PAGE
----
Keep a Spanish Grammar Cheat Sheet Handy

Having reference material is crucial if you want to learn Spanish grammar. The goal here is to give you insights on how to use Spanish grammar without subjecting yourself to repetitive memorization exercises.

Therefore, get a well-written Spanish learning book or download a Spanish grammar cheat sheet from the internet (like this one) where the main grammar rules are clearly laid out.

Complete Spanish Grammar (Practice Makes Perfect Series)

If you’re looking for a grammar workbook, the books from the “Practice Makes Perfect” series are good options, such as “Practice Makes Perfect Complete Spanish Grammar.” And for complete beginners, the “Easy Spanish Step-By-Step” book is reputed to be pretty efficient.

But don’t sit down and try to learn it all by heart (unless that’s your thing)! You will use this material as an occasional reference to help teach yourself targeted rules to address specific language situations you’re unsure about. 

For example, say that you are reading a book or watching a movie with Spanish subtitles and you see a verb that seems familiar, but is conjugated in a tense that is unknown to you. Yes, you could just type it in Google translate to get its definition, but thanks to your Spanish grammar cheat sheet you can get clear information about the actual verb (whether it is a regular or irregular verb, for example) and the tense used (when to use it, example sentences, etc.).

Another example: Say that you want to improve your Spanish by writing (which is an excellent way to do so, by the way). And like many Spanish students, you are having a hard time knowing when to use ser and estar (the two forms of the verb “to be” in Spanish).

Again, you could use translation devices to just get the raw translation, but it’s a much smarter idea to take advantage of your Spanish grammar cheat sheet to understand the rules and reasoning behind the usage. Then, you’ll be able to use ser and estar correctly on your own instead of falling into the trap of relying on a translation website.

Grammar can be pretty boring when you learn a new language, and it’s one of those things that you cannot afford to get wrong. Indeed, misunderstanding grammar when you learn a new language can cause you to misinterpret any form of communication (what you say, what you are being told, what you read and what you hear). Therefore make sure to have a solid grammar reference manual so you don’t get into trouble down the road.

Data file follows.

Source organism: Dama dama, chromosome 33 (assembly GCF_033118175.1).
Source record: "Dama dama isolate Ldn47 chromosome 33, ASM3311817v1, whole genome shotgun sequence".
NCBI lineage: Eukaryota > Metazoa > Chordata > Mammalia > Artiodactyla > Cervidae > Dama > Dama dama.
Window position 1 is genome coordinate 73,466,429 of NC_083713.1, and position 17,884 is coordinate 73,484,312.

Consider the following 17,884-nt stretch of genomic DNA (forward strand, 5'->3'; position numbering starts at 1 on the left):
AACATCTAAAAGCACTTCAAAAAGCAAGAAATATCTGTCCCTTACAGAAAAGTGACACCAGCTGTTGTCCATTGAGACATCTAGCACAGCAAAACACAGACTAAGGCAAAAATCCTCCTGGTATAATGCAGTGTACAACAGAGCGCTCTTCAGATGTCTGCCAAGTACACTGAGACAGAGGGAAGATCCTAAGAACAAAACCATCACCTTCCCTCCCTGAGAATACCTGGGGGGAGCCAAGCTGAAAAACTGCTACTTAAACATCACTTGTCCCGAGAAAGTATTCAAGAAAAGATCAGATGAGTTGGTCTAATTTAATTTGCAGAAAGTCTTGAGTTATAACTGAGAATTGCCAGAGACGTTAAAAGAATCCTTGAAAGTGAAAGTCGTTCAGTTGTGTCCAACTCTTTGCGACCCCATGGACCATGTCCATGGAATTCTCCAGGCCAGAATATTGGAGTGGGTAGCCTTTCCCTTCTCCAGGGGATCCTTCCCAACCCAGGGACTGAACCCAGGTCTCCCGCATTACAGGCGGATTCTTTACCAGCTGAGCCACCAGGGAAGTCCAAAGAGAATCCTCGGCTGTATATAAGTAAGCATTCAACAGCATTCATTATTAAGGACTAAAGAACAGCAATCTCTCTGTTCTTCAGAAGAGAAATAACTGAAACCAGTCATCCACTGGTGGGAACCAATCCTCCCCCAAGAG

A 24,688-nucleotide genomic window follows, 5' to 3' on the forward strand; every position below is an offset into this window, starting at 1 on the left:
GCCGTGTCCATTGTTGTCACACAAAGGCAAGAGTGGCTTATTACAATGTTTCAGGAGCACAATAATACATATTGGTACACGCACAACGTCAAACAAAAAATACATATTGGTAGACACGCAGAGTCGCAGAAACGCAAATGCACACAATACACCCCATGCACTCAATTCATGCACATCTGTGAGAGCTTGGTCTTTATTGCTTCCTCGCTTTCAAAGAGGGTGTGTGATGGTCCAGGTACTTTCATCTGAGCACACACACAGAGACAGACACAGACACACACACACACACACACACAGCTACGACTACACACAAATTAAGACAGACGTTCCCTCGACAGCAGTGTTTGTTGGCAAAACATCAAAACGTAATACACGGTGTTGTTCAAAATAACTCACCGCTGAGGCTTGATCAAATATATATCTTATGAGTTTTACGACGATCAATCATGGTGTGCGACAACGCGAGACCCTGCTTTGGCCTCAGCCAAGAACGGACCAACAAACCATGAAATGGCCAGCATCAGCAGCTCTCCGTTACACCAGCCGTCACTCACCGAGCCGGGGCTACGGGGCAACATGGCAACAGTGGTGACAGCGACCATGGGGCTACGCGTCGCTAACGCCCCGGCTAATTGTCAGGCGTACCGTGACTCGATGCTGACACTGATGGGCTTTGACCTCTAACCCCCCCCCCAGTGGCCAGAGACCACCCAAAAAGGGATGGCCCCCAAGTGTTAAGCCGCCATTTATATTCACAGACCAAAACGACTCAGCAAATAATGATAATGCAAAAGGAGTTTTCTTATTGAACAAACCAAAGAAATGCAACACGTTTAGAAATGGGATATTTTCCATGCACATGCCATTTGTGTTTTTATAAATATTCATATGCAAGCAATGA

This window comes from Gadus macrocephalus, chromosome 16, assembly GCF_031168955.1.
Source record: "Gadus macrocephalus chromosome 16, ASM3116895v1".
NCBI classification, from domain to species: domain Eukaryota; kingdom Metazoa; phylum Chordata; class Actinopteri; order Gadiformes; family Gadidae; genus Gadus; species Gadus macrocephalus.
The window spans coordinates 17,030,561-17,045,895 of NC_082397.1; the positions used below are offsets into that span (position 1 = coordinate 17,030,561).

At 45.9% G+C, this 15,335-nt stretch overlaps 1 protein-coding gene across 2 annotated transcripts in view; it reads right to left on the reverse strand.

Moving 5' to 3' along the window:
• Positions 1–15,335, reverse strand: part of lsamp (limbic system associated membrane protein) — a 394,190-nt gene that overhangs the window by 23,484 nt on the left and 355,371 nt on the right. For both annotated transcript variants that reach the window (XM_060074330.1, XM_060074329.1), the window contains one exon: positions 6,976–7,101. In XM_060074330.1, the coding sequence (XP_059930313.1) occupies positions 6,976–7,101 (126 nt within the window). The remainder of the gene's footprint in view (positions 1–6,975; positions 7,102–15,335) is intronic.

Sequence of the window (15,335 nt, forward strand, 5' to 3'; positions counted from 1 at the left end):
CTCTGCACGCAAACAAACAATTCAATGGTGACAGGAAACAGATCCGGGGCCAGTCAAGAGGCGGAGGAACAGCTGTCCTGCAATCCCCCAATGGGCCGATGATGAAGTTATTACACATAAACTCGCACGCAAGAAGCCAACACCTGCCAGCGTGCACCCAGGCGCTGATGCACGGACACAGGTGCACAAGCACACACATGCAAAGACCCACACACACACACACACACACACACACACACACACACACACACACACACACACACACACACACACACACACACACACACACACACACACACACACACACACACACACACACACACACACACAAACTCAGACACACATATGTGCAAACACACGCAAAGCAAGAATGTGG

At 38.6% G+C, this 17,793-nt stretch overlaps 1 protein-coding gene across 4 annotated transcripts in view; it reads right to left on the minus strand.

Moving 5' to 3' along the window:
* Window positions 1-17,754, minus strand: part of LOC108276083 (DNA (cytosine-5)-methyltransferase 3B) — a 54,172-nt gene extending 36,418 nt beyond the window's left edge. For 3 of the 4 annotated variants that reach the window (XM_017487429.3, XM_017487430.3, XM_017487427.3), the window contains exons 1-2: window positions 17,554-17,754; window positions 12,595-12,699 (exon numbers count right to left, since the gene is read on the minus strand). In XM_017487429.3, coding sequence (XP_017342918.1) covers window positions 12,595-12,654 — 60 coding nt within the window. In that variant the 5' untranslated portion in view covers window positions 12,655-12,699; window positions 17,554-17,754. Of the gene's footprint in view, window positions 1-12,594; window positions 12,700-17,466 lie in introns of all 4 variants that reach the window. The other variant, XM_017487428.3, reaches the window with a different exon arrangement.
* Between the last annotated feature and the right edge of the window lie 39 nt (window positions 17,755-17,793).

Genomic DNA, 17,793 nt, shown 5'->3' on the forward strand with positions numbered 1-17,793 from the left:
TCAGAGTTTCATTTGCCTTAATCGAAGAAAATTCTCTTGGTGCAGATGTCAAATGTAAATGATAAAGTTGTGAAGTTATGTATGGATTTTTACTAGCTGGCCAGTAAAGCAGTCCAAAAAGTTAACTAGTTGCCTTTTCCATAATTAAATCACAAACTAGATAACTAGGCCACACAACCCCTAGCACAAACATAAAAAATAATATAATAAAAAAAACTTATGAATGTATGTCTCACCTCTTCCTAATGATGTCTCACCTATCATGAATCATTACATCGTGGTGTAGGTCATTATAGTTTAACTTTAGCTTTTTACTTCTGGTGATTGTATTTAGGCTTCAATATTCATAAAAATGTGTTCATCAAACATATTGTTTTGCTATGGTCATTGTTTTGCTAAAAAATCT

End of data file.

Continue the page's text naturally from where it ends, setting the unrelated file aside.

Soak Up Spanish Grammar from Real-life Videos on FluentU

FluentU takes real-world videos—like music videos, movie trailers, news and inspiring talks—and turns them into personalized language learning lessons.

Other sites use scripted content. FluentU uses a natural approach that helps you ease into the Spanish language and culture over time. You’ll learn Spanish as it’s actually spoken by real people.

FluentU has a wide variety of videos topics, as you can see here:


FluentU brings native videos within reach with interactive transcripts. You can tap on any word to look it up instantly. Every definition has examples that have been written to help you understand how the word is used.

Plus, if you see an interesting word you don’t know, you can add it to a vocab list.


Review a complete interactive transcript under the Dialogue tab, and find words and phrases listed under Vocab.


Learn all the vocabulary in any video with FluentU’s robust learning engine. Swipe left or right to see more examples of the word you’re on.


The best part is that FluentU keeps track of the vocabulary that you’re learning, and gives you extra practice with difficult words. It'll even remind you when it’s time to review what you’ve learned. Every learner has a truly personalized experience, even if they’re studying with the same video.

Start using FluentU on the website with your computer or tablet or, better yet, download the iOS or Android FluentU app.

Let Your Favorite Book Teach You Spanish Grammar